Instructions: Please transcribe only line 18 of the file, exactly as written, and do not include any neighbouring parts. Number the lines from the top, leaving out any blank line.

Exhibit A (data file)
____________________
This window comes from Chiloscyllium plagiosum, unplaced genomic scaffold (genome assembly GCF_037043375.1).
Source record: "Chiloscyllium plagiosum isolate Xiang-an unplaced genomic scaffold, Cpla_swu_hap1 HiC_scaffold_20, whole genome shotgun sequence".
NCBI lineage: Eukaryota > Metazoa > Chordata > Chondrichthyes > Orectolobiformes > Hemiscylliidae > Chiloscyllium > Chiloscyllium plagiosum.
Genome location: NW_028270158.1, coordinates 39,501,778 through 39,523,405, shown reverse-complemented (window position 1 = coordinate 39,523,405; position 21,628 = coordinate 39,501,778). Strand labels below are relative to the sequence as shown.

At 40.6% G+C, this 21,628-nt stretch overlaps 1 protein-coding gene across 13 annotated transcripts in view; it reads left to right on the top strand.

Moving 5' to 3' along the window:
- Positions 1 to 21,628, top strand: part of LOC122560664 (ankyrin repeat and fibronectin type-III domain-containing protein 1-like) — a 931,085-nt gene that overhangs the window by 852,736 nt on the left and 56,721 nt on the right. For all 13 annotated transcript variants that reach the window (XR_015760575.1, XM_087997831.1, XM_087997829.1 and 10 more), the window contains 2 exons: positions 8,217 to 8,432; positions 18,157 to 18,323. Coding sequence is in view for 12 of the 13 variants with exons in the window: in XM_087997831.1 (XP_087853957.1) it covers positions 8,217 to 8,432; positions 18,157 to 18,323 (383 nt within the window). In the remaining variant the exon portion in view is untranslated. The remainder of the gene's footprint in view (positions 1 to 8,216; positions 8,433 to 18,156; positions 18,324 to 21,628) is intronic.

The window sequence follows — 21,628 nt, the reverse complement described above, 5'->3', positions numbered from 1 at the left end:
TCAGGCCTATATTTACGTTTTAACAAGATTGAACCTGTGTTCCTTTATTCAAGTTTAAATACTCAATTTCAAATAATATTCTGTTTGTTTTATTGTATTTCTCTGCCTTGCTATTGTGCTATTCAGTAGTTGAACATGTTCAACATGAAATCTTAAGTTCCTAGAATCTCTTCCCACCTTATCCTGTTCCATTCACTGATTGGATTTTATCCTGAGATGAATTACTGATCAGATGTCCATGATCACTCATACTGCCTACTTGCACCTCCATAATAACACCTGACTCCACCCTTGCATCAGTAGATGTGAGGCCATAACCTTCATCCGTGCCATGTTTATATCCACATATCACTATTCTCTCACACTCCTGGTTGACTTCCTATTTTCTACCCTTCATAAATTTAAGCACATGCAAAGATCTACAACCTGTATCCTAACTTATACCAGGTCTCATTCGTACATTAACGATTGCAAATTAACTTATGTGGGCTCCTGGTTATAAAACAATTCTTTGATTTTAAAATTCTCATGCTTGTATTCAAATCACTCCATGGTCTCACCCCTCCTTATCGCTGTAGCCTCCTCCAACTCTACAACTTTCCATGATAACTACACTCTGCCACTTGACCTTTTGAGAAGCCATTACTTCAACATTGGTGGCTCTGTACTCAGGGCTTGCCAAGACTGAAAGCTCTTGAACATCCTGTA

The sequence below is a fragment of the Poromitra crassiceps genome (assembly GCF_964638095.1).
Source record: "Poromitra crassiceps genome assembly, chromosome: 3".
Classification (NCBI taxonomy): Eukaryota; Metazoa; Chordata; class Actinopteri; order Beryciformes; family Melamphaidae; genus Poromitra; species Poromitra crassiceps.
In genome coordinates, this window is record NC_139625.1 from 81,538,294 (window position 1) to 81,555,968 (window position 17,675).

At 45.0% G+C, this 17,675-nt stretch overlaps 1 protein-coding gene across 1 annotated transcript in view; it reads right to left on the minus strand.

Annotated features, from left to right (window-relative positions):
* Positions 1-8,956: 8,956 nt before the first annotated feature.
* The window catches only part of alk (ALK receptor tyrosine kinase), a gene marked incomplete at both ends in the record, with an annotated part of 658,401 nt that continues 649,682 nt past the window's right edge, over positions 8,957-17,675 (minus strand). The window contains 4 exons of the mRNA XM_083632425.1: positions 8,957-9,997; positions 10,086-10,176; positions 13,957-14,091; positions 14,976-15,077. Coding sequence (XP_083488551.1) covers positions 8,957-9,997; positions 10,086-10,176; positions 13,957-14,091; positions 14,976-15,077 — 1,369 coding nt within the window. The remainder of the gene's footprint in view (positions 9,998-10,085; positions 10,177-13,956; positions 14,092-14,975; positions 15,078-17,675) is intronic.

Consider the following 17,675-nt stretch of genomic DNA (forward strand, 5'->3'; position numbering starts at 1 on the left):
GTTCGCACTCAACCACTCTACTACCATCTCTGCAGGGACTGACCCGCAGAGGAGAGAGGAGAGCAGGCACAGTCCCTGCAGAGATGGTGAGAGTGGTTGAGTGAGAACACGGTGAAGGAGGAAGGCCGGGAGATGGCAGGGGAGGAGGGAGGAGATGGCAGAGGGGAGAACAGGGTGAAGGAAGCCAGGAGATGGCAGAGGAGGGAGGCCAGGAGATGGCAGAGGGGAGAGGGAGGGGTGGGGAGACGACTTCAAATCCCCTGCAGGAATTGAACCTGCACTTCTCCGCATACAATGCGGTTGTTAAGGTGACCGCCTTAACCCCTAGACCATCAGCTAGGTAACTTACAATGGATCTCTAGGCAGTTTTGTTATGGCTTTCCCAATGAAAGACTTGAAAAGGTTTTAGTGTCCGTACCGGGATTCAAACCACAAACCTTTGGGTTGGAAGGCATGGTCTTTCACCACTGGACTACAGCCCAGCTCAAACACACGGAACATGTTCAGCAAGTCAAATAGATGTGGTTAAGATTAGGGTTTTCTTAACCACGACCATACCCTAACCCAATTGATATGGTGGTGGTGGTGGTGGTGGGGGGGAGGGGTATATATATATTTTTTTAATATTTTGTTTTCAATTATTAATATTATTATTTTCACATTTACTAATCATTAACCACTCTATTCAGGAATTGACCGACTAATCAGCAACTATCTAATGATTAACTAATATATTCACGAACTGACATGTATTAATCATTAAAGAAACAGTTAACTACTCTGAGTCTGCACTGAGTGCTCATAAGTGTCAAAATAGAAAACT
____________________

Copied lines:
Consider the following 17,675-nt stretch of genomic DNA (forward strand, 5'->3'; position numbering starts at 1 on the left):